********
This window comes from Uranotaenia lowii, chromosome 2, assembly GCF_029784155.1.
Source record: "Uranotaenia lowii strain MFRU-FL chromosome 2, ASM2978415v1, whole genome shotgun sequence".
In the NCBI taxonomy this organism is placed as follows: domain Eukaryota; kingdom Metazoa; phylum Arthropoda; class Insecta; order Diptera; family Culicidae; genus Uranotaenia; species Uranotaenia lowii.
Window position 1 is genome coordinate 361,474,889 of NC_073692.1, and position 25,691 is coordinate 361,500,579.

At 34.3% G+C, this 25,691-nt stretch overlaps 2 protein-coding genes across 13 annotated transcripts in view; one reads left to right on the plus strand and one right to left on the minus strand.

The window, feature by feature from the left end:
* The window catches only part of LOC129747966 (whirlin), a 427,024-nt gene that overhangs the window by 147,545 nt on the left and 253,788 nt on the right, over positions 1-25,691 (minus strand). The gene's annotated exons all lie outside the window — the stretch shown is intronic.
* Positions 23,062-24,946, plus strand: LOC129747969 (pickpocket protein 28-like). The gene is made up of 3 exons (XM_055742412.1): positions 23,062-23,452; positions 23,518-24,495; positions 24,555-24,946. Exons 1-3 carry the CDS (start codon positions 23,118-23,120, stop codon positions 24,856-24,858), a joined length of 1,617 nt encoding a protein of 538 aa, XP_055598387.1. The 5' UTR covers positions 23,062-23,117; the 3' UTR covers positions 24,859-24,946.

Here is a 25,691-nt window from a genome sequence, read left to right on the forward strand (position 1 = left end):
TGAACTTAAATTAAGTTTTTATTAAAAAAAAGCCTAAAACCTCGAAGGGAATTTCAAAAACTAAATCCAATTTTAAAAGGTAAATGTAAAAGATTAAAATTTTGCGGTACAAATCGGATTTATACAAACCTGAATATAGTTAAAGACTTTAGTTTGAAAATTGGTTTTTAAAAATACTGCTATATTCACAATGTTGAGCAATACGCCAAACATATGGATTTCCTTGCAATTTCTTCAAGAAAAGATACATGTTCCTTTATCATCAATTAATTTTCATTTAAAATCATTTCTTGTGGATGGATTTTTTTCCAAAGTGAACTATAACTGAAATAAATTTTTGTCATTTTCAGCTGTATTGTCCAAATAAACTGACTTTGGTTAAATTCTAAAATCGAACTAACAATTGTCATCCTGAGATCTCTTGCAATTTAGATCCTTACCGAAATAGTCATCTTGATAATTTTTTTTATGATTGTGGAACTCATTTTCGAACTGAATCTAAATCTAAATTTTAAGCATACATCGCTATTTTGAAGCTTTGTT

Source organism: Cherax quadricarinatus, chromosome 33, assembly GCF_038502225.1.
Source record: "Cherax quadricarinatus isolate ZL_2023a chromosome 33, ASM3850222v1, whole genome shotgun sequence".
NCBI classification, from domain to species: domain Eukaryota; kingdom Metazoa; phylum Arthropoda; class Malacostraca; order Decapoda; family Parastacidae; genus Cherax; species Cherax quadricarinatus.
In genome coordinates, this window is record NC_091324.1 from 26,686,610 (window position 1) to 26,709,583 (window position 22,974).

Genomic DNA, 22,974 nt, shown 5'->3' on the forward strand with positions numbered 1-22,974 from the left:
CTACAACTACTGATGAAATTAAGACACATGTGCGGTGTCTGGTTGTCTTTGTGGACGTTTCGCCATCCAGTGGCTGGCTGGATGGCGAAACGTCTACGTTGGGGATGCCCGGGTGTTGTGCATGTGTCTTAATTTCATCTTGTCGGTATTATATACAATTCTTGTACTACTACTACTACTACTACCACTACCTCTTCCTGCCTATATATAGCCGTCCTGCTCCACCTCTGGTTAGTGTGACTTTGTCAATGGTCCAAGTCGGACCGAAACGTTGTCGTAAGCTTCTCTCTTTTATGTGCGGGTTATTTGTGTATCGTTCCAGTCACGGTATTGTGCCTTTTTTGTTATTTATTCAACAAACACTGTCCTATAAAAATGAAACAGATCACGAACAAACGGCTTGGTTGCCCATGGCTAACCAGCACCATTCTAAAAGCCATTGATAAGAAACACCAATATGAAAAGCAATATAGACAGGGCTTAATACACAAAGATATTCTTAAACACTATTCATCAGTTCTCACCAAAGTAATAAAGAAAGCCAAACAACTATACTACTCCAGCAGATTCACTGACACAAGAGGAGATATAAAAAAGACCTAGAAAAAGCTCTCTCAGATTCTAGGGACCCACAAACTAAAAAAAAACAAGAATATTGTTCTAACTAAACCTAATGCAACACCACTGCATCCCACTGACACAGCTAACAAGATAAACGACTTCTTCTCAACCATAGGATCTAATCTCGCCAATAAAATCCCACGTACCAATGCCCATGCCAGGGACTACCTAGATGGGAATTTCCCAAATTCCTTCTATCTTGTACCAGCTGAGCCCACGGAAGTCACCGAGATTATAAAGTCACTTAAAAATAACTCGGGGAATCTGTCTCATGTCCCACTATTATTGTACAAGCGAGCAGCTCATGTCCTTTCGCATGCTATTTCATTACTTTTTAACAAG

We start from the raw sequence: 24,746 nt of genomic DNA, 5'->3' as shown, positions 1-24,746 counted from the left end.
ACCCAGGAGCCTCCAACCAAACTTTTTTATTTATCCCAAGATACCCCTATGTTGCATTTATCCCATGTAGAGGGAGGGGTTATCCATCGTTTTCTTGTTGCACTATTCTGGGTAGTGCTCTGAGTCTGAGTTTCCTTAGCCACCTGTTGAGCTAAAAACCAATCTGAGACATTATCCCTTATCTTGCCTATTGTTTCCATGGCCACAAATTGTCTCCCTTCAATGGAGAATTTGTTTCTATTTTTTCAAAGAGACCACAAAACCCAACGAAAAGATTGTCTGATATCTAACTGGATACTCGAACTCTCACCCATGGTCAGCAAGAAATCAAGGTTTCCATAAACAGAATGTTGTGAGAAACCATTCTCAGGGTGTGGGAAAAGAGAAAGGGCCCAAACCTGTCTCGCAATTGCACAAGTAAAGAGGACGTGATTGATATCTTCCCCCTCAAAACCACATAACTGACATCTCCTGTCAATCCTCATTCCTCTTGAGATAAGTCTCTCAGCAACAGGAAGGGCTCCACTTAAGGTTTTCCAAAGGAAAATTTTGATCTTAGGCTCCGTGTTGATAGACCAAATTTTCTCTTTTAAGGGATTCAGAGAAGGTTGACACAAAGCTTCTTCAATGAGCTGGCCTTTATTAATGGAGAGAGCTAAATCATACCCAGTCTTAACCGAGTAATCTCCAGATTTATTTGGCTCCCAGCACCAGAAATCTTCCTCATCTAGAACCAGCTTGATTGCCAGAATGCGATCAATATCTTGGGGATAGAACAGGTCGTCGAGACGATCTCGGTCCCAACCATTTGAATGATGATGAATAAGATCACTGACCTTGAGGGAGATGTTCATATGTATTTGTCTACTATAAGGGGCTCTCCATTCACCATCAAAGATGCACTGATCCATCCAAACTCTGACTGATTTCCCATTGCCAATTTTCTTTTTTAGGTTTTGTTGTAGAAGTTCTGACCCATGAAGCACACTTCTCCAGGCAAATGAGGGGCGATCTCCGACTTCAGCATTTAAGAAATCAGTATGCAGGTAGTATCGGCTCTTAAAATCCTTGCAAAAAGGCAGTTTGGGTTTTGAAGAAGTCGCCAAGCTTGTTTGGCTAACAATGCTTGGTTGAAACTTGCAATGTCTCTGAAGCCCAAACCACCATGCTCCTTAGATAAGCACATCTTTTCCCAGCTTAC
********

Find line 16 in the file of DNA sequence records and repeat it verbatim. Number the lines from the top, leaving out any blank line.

CTACAACTACTGATGAAATTAAGACACATGTGCGGTGTCTGGTTGTCTTTGTGGACGTTTCGCCATCCAGTGGCTGGCTGGATGGCGAAACGTCTACGTTGGGGATGCCCGGGTGTTGTGCATGTGTCTTAATTTCATCTTGTCGGTATTATATACAATTCTTGTACTACTACTACTACTACTACCACTACCTCTTCCTGCCTATATATAGCCGTCCTGCTCCACCTCTGGTTAGTGTGACTTTGTCAATGGTCCAAGTCGGACCGAAACGTTGTCGTAAGCTTCTCTCTTTTATGTGCGGGTTATTTGTGTATCGTTCCAGTCACGGTATTGTGCCTTTTTTGTTATTTATTCAACAAACACTGTCCTATAAAAATGAAACAGATCACGAACAAACGGCTTGGTTGCCCATGGCTAACCAGCACCATTCTAAAAGCCATTGATAAGAAACACCAATATGAAAAGCAATATAGACAGGGCTTAATACACAAAGATATTCTTAAACACTATTCATCAGTTCTCACCAAAGTAATAAAGAAAGCCAAACAACTATACTACTCCAGCAGATTCACTGACACAAGAGGAGATATAAAAAAGACCTAGAAAAAGCTCTCTCAGATTCTAGGGACCCACAAACTAAAAAAAAACAAGAATATTGTTCTAACTAAACCTAATGCAACACCACTGCATCCCACTGACACAGCTAACAAGATAAACGACTTCTTCTCAACCATAGGATCTAATCTCGCCAATAAAATCCCACGTACCAATGCCCATGCCAGGGACTACCTAGATGGGAATTTCCCAAATTCCTTCTATCTTGTACCAGCTGAGCCCACGGAAGTCACCGAGATTATAAAGTCACTTAAAAATAACTCGGGGAATCTGTCTCATGTCCCACTATTATTGTACAAGCGAGCAGCTCATGTCCTTTCGCATGCTATTTCATTACTTTTTAACAAG